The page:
Q: Do you participate in other sports?

A: I run track in the spring. The Everett Community College cross-country coach would like me to run there next year.

Q: You plan to earn an associate degree at Everett?

A: That would make sense, but I am also applying to some other colleges where I might have a chance to run cross-country. And I am applying to the University of Washington.

Q: What do you want to study?

A: My time at Children’s was really eye-opening. People are working hard there to make life better for kids. I want to go into the medical field, and I would like to work at that hospital. I am not sure I want to spend the 12 years it takes to become a doctor. Perhaps a nurse or a nurse practitioner.

I also had another good experience that came out of being at Children’s.

Q: What happened?

A: Because aplastic anemia can be fatal, my doctor at Children’s signed me up with the Make A Wish Foundation. This past summer they sent us to the Olympics in London. I got to see the U.S. women’s soccer team win their gold medal, and I got to meet the team. It was really, really cool.

Herald writer Gale Fiege

More in Life

This beefy ex-cop has a delicate hobby: intricate paper-cut art

You can see Tom Sacco’s creations at the upcoming Everett Art Walk.

Slow-roasted vegetables make sumptuous sauce for pasta

Make the basic but good spaghetti with red sauce blissfully better with this recipe.

Mocking meatloaf: One man’s loaf is another man’s poison

Some don’t like it and some do. Here are six meatloaf recipes to try.

Roasted Brussels sprouts can be the apple of picky eater’s eye

Toasted sesame seeds and diced apple add flavors that compliment the sprouts’ earthiness.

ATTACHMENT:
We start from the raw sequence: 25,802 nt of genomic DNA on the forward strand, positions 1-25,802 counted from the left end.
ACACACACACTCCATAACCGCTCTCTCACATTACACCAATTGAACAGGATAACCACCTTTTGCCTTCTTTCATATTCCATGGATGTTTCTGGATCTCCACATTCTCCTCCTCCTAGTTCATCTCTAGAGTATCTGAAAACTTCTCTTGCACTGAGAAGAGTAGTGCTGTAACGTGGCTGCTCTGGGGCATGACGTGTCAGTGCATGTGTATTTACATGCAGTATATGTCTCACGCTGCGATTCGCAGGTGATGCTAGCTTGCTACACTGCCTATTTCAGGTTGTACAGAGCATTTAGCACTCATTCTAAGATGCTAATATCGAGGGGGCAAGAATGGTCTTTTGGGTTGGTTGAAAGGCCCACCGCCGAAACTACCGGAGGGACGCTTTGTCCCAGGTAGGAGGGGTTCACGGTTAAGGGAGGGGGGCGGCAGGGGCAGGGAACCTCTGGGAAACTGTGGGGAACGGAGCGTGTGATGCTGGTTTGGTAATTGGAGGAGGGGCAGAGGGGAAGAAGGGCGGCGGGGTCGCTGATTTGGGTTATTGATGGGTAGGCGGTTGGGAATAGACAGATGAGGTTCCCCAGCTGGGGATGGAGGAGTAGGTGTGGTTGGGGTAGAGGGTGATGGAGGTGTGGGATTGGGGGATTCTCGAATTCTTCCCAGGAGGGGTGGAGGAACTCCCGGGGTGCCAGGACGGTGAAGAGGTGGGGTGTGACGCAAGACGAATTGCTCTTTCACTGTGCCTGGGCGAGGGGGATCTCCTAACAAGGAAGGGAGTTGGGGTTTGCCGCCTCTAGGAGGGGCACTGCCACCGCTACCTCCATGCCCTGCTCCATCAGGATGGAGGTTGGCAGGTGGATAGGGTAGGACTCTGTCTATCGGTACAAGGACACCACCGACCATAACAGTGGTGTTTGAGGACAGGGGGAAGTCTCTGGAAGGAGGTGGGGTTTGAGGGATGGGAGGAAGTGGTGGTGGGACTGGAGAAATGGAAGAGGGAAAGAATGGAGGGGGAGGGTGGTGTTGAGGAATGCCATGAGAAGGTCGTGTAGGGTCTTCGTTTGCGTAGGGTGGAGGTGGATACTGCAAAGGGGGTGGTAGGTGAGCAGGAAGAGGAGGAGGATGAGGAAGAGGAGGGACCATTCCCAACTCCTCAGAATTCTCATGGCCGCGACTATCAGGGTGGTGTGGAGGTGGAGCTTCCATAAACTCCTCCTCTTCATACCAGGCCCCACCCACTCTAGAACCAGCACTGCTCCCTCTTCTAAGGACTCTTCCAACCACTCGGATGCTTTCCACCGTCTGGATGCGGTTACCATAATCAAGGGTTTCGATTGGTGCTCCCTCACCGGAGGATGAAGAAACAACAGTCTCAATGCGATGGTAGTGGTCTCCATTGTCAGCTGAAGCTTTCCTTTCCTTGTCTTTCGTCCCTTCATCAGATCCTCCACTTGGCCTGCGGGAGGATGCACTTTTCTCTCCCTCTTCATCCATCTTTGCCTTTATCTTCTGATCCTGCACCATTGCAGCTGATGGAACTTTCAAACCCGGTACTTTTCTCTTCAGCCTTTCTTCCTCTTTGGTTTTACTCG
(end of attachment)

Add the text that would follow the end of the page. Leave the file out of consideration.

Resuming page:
Arlington eagle fest wants your nature-themed artwork, haiku

Local residents of an artistic bent are invited to submit… Continue reading

Dylan Farrow says she wants to bring down Woody Allen

The 32-year-old said in an upcoming interview that she is telling the truth about him abusing her.

Kendrick Lamar, Sam Smith and U2 added to Grammys performance roster

Also unveiled is a performance by pop star Miley Cyrus and superstar piano-rocker Elton John.

Former NBA basketball star Dennis Rodman listens to a guide at the Sci-Tech Complex in Pyongyang, North Korea, last summer. Rodman was arrested Saturday on suspicion of DUI in Southern California. (Kim Kwang Hyon / Associated Press file)
Rodman checks into rehab after DUI arrest

His agent says he’s dealing with his longtime struggle with alcoholism.

Hau Tran sings as Vietnamese seniors eat at Homage’s Center for Healthy Living on Wednesday, Jan. 10, 2018 in Lynnwood, Wa. Each weekday the center offers its room for various cultures to get together for activities and lunch while speaking their native languages. (Andy Bronson / The Herald)
Seniors of four cultures gather for food, fitness and fun

Homage’s Center for Healthy Living offers a venue for programs in the seniors’ native languages.

Most Read